Friday, April 5, 2013

Painting: Tyranid Tervigon

One of the first things I noticed when I came back to the hobby was that there were now some very big models. The last time I had looked at the model ranges for 40k, the biggest things around after Monoliths were Greater Daemons and maybe the 3rd edition Carnifex. For the 'nids, I was instantly enamored by the Trygon kit - let's be honest, that kit is just plain cool. I was less enthused by the other big kit, the Tervigon/Tyrannofex, but I was assured repeatedly that in order to update my army, I needed one or more. 

While I hadn't been a fan of the kit when I bought it, and honestly was astounded by the complexity of putting it together (this may very well have been the first GW kit I needed to reference the instructions for), I actually came to really like the model as I painted it. I think it says something for the quality and detail of the kits that it isn't until you start seeing and feeling how paint is going on the model that you come to notice some details 

In assembling the model, I knew I wanted to magnetize the arms to have options for both scything talons and crushing claws. I also left the head off since I realized it would be very difficult to paint attached. Honestly, this was the first model I had ever painted without it being largely unassembled, and I learned how much easier it is.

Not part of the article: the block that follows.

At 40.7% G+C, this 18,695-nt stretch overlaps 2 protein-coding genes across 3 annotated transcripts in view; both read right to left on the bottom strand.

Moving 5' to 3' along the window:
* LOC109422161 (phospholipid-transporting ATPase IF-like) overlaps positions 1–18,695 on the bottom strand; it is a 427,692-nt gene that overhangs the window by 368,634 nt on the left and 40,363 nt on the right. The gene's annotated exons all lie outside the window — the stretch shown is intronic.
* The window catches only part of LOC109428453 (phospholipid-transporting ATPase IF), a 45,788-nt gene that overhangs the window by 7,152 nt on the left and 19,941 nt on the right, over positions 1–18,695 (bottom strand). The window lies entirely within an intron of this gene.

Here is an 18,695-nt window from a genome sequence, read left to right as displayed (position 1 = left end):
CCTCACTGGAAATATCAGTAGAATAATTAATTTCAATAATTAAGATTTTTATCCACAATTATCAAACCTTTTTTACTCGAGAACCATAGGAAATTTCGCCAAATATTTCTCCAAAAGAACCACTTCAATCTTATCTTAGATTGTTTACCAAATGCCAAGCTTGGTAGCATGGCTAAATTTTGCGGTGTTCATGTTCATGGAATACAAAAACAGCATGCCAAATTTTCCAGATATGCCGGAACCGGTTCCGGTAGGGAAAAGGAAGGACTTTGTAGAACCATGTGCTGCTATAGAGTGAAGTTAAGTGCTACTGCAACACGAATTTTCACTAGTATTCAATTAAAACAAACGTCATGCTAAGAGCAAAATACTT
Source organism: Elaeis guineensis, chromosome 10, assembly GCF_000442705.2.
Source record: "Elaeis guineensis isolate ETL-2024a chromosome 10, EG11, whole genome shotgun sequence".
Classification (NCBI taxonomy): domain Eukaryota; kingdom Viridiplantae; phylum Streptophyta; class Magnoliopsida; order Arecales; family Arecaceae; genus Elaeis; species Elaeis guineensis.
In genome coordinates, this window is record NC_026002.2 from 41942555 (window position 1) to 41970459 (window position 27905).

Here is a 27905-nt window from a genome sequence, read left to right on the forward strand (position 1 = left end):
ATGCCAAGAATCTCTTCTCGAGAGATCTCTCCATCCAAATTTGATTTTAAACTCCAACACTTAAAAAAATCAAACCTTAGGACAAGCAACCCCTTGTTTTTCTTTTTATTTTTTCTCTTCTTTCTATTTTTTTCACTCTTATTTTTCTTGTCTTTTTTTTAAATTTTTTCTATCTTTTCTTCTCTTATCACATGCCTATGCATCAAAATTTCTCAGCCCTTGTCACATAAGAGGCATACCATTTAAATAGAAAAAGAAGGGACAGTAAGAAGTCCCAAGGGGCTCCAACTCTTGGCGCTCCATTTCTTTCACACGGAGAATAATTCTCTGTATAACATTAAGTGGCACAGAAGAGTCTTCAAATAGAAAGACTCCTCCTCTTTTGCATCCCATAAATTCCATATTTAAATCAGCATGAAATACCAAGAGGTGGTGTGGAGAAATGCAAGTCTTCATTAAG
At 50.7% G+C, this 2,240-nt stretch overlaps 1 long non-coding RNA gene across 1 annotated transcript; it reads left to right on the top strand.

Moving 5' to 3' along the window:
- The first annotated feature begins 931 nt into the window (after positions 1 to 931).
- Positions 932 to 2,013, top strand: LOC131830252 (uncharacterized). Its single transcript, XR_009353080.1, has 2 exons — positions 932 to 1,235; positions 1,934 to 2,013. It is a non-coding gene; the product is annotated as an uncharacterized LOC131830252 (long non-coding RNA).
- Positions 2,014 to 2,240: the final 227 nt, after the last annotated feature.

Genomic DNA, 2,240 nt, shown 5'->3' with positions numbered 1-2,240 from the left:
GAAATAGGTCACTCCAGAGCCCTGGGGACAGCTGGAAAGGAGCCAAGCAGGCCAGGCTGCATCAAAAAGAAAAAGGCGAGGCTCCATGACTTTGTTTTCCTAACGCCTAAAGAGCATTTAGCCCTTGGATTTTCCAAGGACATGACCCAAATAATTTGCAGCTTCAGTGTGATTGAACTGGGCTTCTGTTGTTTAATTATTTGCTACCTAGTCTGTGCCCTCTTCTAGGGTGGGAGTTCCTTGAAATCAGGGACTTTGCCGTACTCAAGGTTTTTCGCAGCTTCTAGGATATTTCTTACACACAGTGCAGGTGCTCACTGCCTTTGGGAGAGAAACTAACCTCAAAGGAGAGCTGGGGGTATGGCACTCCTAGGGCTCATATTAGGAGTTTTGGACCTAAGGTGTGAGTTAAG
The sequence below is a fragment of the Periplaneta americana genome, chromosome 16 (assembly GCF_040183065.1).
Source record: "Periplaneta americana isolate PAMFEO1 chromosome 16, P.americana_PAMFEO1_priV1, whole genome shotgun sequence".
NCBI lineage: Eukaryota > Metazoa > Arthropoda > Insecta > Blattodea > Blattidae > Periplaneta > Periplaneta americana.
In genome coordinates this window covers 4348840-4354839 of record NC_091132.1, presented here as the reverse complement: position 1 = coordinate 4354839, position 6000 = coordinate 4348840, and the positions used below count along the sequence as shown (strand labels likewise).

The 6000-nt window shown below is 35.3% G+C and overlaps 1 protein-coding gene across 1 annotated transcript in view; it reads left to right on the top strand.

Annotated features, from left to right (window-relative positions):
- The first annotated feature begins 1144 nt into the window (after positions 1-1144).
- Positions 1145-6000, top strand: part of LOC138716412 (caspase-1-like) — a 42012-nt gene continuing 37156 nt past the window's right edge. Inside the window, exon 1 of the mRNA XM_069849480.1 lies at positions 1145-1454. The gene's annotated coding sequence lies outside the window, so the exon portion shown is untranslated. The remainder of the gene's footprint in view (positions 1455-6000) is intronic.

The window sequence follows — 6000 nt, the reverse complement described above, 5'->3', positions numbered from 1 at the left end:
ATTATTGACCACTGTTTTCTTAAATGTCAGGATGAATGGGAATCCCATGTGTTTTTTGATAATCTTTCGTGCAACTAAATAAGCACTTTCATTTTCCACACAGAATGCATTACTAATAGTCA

Befitting my dark scheme, I gave all the pieces a coat of black primer and then went to work. 

I opted to paint the model in sections rather than coats, and focused on the carapace first, starting with Scab Red. On the first coat, I learned my second lesson from this massive model - just how huge it is - when it took well over an hour for a single coat. From the Scab Red basecoat, I did a 50/50 mix of Scab Red/Red Gore, then Red Gore, Red Gore/Blood Red, and finally ending with Blood Red.

With the carapace completed, I moved on to the body and belly sections. Expanding on my gradual inclusion of dark green to highlight the black, I started by touching up the black where it was either thin or where I got some red outside the lines. From there I made highlights of Incubi Darkness and then blended Incubi Darkness and Jade Green, slowly increasing the ratio until very small pure Jade Green highlights. For the belly, I decided the stretched skin should be even brighter, and added white to the Jade Green to add another 2-3 highlights. 

 From there all I needed to do was paint the fleshy bits and teeth, eyes, and tongue. In the past, my fleshy bits had simply been Putrid Green (a very old GW paint reminiscent of Cartoon Nuclear Waste). For the large fleshy sections of this model, I felt a need to add more detail. Also, as I saw the goo/fluids from the birthing area to be of the same color, I decided to add progressive highlights of more and more white blended into the putrid green until it was nearly pure white on the highest level:

Finally, the teeth were simply three layers of brown to bleached bone, giving me my final product, aside from the base. I wanted to do something a little extra besides simply sand drybrushed and static grass. I eventually settled on making some carboard tiles, which I painted with a marble effect I managed by swirling together watered down tan and brown.

And with that, I was done. It took about a week all in all, but I am definitely happy with the results:

Love to hear what you think, suggestions or questions, both about the painting and the write-up.

Thanks for reading!

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